Not So Positive
“Just as despair can come to one only from other human beings, hope, too, can be given to one only by other human beings.” – Elie Wiesel
In Friday’s blog post, I told you that I had contracted COVID-19 from someone that was, at the time, asymptomatic. So that answers one question: Yes. Asymptomatic carriers can be infectious.
But my contact with this person was not casual or brief. I spent an hour wrestling with him. As I said in an earlier essay on the virus, I can’t imagine a more efficient way of transferring a virus than by wrestling with someone for an hour.
Well, I can – which brings me to this: K tested positive. This was hardly a surprise to either of us. We had been sharing the same bed before I discovered I was infected. She, like me, has had only mild, flu-like symptoms. And yes, she’s not happy with me. She’s staying at the beach house. I’m still in the doghouse.
I’m not worried about her health. She’s youngish and super-healthy. As I said on Friday, I’m worried about the people on my “contact list.” Three, in particular, would be categorized as vulnerable. Two with a compromised immune system and one an octogenarian.
One of them got results yesterday. He was negative. He’s someone I exercise with, so I was relieved. All of which brings me to a question about the current surge in cases.
There have been several reports that these new cases are caused by a strain of the virus that is slightly different from the strain that was dominant in March and April. This new strain, some researchers are saying, may be more contagious but less virulent. If that is true, it would explain why we’ve seen such a sharp rise in cases nationwide (really, worldwide) but have not seen a rise in average death rates.
We have to be careful about comparing current cases with current deaths because of the lag time between symptoms and death. I was unable to find exact numbers, but the estimate that has been repeated is three weeks.
The current surge began on June 8, about a month ago. That’s more than three weeks. On June 8, there were 21,269 new cases and 908 new deaths reported in the US. As I write this, four weeks later, the number of new cases in the US is over 40,000 with 737 new deaths. That’s encouraging news, but it’s nothing to feel good about. The current two-week average death count has not climbed much, but it has climbed a little. My guess is that the primary reason the death count is not rising sharply is because such a high percentage of recent cases are young people. And their chances of dying from COVID-19 are relatively low.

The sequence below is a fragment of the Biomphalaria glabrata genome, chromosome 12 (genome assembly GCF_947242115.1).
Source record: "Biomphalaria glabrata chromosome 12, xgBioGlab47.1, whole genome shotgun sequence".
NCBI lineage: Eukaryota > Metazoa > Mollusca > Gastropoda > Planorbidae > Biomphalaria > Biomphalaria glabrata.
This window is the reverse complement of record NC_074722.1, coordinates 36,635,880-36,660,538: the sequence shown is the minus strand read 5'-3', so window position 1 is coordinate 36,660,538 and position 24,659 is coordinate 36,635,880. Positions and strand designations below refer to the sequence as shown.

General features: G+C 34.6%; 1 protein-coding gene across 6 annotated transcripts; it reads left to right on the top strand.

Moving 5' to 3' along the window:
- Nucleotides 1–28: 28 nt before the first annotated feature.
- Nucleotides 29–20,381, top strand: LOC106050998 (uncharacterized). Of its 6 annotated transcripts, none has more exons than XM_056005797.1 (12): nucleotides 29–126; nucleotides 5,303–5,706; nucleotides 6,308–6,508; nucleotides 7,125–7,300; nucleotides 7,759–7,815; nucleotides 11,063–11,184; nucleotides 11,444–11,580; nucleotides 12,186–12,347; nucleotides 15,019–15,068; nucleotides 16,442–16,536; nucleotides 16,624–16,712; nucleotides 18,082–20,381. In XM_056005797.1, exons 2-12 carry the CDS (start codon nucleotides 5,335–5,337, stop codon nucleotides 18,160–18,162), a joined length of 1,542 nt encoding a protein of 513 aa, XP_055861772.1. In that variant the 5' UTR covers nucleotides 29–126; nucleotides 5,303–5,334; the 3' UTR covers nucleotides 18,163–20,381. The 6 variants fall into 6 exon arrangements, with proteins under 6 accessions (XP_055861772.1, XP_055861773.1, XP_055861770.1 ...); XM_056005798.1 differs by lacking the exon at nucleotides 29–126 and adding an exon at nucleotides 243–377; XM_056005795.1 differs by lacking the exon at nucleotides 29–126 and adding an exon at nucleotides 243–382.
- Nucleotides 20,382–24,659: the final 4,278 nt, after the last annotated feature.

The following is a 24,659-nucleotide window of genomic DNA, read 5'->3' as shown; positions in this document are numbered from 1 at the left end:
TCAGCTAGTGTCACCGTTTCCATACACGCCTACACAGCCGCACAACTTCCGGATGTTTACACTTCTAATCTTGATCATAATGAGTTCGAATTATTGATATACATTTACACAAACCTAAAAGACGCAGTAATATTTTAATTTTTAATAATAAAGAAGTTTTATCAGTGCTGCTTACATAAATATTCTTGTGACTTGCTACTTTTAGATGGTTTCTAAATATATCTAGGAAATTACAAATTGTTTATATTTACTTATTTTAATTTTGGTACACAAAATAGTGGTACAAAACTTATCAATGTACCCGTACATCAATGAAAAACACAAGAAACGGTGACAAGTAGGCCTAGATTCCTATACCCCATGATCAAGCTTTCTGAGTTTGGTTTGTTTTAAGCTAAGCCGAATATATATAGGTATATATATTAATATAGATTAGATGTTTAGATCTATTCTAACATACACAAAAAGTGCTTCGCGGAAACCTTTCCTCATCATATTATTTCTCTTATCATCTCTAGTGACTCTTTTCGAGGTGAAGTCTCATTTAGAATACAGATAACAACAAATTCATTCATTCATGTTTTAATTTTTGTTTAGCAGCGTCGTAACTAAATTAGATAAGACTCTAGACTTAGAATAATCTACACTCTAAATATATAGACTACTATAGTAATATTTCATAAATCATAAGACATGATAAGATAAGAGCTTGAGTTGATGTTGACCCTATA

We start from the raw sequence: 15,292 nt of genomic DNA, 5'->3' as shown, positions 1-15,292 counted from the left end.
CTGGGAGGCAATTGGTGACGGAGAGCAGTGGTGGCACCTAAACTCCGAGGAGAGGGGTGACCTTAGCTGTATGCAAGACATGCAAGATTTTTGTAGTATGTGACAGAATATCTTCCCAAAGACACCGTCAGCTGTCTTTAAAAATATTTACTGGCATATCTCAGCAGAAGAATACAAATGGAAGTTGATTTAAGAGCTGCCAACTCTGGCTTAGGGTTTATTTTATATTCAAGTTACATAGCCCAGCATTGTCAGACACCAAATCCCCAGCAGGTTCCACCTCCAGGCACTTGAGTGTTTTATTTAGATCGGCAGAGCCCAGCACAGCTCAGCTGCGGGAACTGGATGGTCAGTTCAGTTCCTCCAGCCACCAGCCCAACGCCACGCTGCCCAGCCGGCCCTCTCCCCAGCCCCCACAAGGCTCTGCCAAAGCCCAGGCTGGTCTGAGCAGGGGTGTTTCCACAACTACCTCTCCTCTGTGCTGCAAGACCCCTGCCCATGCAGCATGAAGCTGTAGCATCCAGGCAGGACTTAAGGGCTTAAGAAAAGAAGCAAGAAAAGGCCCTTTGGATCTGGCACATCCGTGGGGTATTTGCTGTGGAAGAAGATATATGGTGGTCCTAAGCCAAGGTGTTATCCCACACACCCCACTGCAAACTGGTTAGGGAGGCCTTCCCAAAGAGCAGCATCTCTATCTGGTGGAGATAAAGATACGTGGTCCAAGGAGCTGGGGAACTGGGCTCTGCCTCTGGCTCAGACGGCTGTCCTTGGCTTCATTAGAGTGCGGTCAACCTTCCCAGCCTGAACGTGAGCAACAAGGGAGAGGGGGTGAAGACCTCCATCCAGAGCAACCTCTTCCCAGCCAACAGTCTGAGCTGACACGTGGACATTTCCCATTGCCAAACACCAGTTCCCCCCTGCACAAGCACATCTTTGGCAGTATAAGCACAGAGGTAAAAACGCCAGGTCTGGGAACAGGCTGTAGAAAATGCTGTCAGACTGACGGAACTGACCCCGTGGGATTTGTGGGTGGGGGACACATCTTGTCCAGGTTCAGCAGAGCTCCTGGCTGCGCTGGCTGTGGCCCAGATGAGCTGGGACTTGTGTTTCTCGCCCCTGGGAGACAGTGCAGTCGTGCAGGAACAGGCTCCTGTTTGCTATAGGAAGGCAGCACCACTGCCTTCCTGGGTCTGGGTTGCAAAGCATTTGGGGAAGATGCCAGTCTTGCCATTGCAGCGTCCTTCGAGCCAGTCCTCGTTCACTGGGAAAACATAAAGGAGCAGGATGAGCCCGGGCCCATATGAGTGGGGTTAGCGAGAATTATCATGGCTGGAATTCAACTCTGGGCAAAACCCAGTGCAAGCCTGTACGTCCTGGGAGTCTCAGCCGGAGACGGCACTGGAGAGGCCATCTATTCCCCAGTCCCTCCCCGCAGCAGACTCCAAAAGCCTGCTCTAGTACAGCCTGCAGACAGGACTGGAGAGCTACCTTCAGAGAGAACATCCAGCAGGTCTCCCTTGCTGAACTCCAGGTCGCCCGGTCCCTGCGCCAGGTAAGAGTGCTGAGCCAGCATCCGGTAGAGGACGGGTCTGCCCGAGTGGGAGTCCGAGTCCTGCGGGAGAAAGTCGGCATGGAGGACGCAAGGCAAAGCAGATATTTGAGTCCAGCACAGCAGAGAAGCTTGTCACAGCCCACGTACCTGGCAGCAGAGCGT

If this trend continues, we could see the surge as a positive development in that it would be getting us closer to herd immunity. And that, as I’ve pointed out previously, is the only way COVID-19 can be eradicated. (An effective vaccine, widely distributed, is the fastest and safest way of achieving herd immunity.)
Which brings us to another question that I’ve been trying to answer since I got the bug:
Do the antibodies produced by a person who has been infected with coronavirus protect them from becoming infected again?
Here again, I rely on the best report I’ve seen on the virus recently, from Harvard Health Publishing:
Most people who are infected with the COVID-19 virus, whether or not they have symptoms, produce antibodies (proteins that fight infections). New research published in Nature Medicine looked at how long those antibodies last.
Results from this small study suggest that levels of one type of antibody dropped sharply within two to three months. However, the decrease in neutralizing antibodies, which target the spike protein on the coronavirus and can help protect against reinfection, was much smaller.
Whether or not the remaining antibodies protect against reinfection, and for how long, is still unclear. It’s possible that even low levels of neutralizing antibodies may be able to protect against reinfection. On the other hand, the presence of antibodies does not guarantee immunity.
Another consideration is that antibodies are only one part of the body’s immune response. Memory B cells, for example, can quickly generate a strong antibody response to a virus that the body has encountered before.
So that’s something to hope for.
More on Wednesday…
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